“Canopy management is always key to growing healthy well-ripened fruit,” Smith said. “Ensuring that the vines’ foliage is never too dense to inhibit good airflow and light penetration is very important and always a top priority.”

Smith also said the weather during harvest was always a challenge, and each year they strategize between when to harvest and when to spray protective chemicals on the grapes.

“Harvesting early can be a great strategy to use when the weather will be fairly wet around harvest time, but this may require adjusting winery treatments,” Smith explained. “This coming harvest we’ll be trialing two new vineyard sprays. These sprays are made up of pieces of yeast cells that should encourage the vines to increase the color and aroma compounds in the grapes before we harvest.

“We also have some new chemical sprays that are designed to allow late season application if we need it without harming the fruit quality.”

Smith said the most impactful areas to focus on for a good harvest are consistent dormant pruning, early-season pesticide sprays, and keeping up with good canopy management every year.

“If any of those three areas don’t get the attention they need every year you will see it in the fruit quality,” he said. “Managing a vineyard is a long-term project, and your actions today will have consequences — good or bad — for years to come.”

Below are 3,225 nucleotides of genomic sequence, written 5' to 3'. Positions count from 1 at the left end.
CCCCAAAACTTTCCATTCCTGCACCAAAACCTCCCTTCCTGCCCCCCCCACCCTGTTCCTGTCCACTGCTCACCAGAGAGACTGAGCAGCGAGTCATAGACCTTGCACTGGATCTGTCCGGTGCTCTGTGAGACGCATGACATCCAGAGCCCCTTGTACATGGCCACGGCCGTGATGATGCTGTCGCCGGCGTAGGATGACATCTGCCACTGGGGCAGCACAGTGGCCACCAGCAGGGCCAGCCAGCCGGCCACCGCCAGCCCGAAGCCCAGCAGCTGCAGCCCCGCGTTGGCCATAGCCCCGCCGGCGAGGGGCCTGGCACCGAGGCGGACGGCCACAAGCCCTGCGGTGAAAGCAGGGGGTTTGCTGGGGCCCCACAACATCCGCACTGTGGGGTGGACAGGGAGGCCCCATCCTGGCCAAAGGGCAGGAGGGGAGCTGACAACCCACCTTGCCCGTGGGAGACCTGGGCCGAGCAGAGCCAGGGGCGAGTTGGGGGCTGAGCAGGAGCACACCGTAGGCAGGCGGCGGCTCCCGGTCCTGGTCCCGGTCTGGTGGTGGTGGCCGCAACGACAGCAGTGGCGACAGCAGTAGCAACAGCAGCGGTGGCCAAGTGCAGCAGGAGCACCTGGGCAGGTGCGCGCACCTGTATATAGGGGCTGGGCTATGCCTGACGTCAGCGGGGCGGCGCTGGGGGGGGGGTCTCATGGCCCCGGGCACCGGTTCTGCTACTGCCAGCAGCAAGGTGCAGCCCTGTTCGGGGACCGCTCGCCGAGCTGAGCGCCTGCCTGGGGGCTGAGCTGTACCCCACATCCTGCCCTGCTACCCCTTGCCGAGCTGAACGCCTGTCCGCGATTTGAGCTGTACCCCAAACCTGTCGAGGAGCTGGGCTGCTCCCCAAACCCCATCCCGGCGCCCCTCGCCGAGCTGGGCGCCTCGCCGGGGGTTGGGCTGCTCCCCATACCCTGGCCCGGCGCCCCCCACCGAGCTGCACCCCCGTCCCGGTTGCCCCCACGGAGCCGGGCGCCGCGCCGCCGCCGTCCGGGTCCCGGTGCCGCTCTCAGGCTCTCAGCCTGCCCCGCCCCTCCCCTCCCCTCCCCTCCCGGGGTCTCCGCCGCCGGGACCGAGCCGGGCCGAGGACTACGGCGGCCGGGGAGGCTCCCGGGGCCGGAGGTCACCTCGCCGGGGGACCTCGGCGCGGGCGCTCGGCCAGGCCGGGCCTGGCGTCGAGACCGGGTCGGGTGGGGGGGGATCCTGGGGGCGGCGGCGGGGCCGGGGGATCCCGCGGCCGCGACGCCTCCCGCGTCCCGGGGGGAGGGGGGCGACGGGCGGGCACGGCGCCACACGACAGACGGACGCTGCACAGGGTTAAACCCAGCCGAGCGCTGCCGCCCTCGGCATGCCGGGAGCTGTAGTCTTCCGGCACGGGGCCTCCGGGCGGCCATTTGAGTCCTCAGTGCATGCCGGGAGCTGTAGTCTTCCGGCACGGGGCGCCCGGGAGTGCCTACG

Getting Good Help

Improving technology has made farming easier, but having human help is naturally important when preparing and harvesting grapes.

Having reliable full-time workers in the vineyard is a luxury that Estes said Lost Oak is fortunate to have. One worker spends 85% of his time in the vineyard, and the other spends 50% of his time buying chemicals and doing the spraying, dripping, mowing, and weed control while maintaining the other 45 acres of winery and estate property.

Educating them and fairly compensating them have been high priorities, Estes said.

”They have been here for 15 and 18 years and have learned from our vineyard advisor and me, and have gained much knowledge through so much experience,” Estes said.  “I think it is a good idea to interview people who already have experience in viticulture but it is also important to hire those who are stable and are likely to stay with you for years if you pay them adequately and provide appropriate benefits.”

Outside, temporary help during harvest comes in the form of eager wine fans at Gervasi.

“Before harvesting our grapes we reach out to our customers via email and social media to give everyone a chance to sign up to help with picking the grapes,” Smith said. “Most people have a lot of fun helping with the harvest and we usually get more than enough people to help bring in the fruit.

“Our permanent winery staff also assists/coordinates the harvest effort which helps everyone know they’re doing the job well.”

When hiring staff for vineyard work it’s most important to find people that enjoy working outside and don’t mind working in the weather, he noted.

“Much of the vineyard work throughout the year is done in the heat of summer or the cold of winter. If you hire someone that isn’t used to that they may not stick around very long,” Smith said. “Obviously previous vineyard experience is great, but not very common. If you can hire someone that has previously worked in a nursery or landscaping they will tend to have at least a general understanding of how plants grow and respond to pruning and leaf-pulling. Finding someone that is already comfortable with a pair of pruners in their hand is a big plus.”